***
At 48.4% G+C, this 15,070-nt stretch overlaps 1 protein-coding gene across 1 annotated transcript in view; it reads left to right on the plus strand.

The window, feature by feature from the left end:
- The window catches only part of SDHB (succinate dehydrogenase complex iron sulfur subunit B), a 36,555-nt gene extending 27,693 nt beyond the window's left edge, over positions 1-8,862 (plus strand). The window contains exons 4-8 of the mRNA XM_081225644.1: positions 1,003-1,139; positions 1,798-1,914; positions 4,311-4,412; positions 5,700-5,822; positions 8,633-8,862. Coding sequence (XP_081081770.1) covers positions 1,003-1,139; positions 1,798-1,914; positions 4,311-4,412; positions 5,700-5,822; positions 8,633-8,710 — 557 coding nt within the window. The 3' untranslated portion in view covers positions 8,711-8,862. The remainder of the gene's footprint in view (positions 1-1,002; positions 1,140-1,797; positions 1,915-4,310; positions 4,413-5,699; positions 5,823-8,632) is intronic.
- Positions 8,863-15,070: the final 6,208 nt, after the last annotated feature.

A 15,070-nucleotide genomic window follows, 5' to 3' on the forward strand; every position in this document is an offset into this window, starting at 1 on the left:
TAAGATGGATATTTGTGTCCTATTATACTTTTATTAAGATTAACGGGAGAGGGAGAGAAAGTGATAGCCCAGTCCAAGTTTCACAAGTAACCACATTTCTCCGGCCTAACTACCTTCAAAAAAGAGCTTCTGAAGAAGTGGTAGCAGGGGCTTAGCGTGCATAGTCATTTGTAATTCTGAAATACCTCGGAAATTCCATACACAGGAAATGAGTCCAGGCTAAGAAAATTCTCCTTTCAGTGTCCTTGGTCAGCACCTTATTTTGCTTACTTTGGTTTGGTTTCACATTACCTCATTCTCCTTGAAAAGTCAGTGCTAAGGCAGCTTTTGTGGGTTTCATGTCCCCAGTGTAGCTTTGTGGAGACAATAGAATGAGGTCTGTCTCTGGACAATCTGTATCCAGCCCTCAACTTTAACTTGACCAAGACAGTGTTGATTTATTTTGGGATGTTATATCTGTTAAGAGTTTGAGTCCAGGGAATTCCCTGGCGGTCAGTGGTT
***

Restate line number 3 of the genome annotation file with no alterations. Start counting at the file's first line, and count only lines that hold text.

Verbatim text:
- The window catches only part of SDHB (succinate dehydrogenase complex iron sulfur subunit B), a 36,555-nt gene extending 27,693 nt beyond the window's left edge, over positions 1-8,862 (plus strand). The window contains exons 4-8 of the mRNA XM_081225644.1: positions 1,003-1,139; positions 1,798-1,914; positions 4,311-4,412; positions 5,700-5,822; positions 8,633-8,862. Coding sequence (XP_081081770.1) covers positions 1,003-1,139; positions 1,798-1,914; positions 4,311-4,412; positions 5,700-5,822; positions 8,633-8,710 — 557 coding nt within the window. The 3' untranslated portion in view covers positions 8,711-8,862. The remainder of the gene's footprint in view (positions 1-1,002; positions 1,140-1,797; positions 1,915-4,310; positions 4,413-5,699; positions 5,823-8,632) is intronic.